L.A. County officials also calculated by race and ethnic group the percentage of seniors who had received at least one dose of vaccine: 42.5% of people 65 and older.
But among racial and ethnic groups, there was wide variation. White seniors were most likely to have received at least one dose, with 42.8% of all white seniors receiving the vaccine; 39.4% of Asian American seniors also had received at least one shot. But only 24% of Black seniors, 29.3% of Latino seniors and 31.7% of Native American seniors had received at least one dose.
Trying to fix the problems
Strategies that officials have proposed to get more vaccine to members of underserved communities include reserving appointment slots for residents of those areas; expanding mobile vaccination units to serve seniors and others with limited mobility; dispatching community health workers to help residents schedule appointments; and expanding transportation services for those in need.
Authorities also are sending more vaccines to healthcare providers in underserved communities, such as clinics and pharmacies.
Officials are allocating an additional 6,000 to 7,000 vaccine doses for residents of South L.A. and 1,000 to 2,000 in the Antelope Valley, Simon said. New vaccination sites will be prioritized in areas with the lowest vaccination rates.
L.A. City Councilman Marqueece Harris-Dawson, who represents South L.A., has been critical of how vaccinations have been distributed. At a City Council meeting in January, he expressed concern about the initial government strategy of routing vaccines to large sites such as the Forum in Inglewood. He said his constituents were “not going to anyplace with big crowds of people” and criticized the demographic makeup of those receiving shots at the venue as not representative of the neighboring community, an observation confirmed by others, including Simon.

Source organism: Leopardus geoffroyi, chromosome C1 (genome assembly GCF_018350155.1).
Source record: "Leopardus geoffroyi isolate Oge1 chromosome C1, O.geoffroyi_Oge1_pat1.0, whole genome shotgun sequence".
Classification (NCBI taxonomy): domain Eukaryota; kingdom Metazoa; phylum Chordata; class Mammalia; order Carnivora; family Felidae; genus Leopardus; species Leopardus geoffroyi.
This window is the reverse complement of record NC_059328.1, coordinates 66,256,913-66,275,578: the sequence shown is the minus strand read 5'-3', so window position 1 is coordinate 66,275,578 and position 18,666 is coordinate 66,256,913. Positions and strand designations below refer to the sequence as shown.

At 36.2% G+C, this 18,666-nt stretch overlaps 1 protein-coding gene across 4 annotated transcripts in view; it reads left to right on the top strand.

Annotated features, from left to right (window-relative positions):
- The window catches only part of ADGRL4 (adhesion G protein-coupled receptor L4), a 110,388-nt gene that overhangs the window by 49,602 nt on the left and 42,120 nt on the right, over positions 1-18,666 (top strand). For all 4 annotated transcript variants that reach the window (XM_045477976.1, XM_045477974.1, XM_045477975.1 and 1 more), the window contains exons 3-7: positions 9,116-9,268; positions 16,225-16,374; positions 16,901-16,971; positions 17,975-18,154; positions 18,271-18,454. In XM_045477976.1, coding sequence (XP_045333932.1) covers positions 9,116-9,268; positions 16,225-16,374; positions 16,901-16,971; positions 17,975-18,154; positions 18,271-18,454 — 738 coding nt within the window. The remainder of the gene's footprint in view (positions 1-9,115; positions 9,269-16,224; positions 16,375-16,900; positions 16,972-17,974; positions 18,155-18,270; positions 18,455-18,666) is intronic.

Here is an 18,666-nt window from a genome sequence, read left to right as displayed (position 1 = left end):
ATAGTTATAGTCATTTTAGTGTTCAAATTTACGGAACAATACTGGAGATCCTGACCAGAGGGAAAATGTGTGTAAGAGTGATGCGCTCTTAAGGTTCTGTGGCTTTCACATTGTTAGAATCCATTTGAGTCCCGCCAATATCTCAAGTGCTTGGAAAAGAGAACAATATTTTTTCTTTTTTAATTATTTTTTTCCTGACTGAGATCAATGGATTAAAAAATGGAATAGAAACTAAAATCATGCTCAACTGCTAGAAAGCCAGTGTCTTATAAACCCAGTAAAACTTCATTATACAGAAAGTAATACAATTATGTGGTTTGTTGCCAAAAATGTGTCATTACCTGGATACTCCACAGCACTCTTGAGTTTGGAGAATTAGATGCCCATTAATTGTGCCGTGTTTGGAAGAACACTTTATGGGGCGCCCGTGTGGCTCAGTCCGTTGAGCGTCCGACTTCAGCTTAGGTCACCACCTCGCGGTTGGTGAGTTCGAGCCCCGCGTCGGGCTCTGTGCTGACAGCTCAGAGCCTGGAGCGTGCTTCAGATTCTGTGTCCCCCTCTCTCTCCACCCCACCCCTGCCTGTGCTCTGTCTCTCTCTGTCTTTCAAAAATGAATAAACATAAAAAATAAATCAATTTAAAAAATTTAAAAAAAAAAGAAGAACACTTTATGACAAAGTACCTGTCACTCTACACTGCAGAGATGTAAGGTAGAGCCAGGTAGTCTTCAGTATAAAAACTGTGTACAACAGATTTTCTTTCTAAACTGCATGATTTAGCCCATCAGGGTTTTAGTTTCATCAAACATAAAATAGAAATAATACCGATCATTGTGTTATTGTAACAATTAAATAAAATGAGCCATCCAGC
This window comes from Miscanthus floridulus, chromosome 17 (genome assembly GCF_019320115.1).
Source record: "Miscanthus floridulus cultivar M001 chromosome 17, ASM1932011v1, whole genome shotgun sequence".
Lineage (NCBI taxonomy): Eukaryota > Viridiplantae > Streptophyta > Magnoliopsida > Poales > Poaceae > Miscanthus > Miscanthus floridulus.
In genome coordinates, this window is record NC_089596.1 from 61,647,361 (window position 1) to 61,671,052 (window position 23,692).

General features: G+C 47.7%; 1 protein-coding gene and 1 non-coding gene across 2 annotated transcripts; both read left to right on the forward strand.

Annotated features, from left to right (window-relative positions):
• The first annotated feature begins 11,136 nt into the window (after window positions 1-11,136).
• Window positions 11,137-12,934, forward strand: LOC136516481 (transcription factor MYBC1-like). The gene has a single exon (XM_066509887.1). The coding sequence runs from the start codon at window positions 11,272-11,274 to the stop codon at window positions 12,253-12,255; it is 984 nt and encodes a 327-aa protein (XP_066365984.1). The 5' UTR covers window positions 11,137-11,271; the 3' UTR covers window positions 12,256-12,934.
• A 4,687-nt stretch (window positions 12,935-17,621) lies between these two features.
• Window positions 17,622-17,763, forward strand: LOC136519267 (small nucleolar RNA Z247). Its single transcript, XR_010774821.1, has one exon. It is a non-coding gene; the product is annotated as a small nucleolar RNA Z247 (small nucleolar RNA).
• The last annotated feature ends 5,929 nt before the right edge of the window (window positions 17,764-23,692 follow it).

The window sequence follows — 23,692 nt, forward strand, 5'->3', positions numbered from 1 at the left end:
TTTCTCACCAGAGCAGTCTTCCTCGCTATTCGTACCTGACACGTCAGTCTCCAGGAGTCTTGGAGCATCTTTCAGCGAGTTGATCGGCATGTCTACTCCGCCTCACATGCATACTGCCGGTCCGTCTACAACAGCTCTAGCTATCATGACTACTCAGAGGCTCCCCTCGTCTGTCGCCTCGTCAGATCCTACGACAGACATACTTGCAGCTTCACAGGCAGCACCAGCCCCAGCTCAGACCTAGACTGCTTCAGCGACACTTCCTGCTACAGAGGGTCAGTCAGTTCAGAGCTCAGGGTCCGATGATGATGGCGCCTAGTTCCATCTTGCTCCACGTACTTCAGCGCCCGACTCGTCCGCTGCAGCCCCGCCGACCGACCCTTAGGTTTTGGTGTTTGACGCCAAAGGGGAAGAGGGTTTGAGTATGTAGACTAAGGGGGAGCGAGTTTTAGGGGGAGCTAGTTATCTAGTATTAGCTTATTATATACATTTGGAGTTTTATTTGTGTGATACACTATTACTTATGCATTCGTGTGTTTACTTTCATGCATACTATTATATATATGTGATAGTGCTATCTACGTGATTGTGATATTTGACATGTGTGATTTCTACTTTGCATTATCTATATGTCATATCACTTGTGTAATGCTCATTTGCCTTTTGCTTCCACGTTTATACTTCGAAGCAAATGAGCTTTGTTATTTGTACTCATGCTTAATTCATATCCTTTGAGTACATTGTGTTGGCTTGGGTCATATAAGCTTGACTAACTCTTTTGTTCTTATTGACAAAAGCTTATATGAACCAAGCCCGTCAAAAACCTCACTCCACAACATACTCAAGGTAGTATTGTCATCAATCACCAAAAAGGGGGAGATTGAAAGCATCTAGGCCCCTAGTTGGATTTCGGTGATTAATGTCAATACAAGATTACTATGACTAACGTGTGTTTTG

Harris-Dawson and others have encouraged the use of mobile vaccine clinics and the practice of routing vaccines to clinics that have a trusted reputation in the community.
Although officials also plan to step up efforts to combat misinformation about the safety of the vaccines, which data have shown to be very safe, Simon said he believed the larger problem right now was lack of access to the vaccine. There are many more Black seniors who desperately want to get the vaccine but have so far been unsuccessful at getting appointments, Simon said.
Times staff writers Sandhya Kambhampati, Iris Lee, Rahul Mukherjee and Ryan Murphy contributed to this report.
This story originally appeared in Los Angeles Times.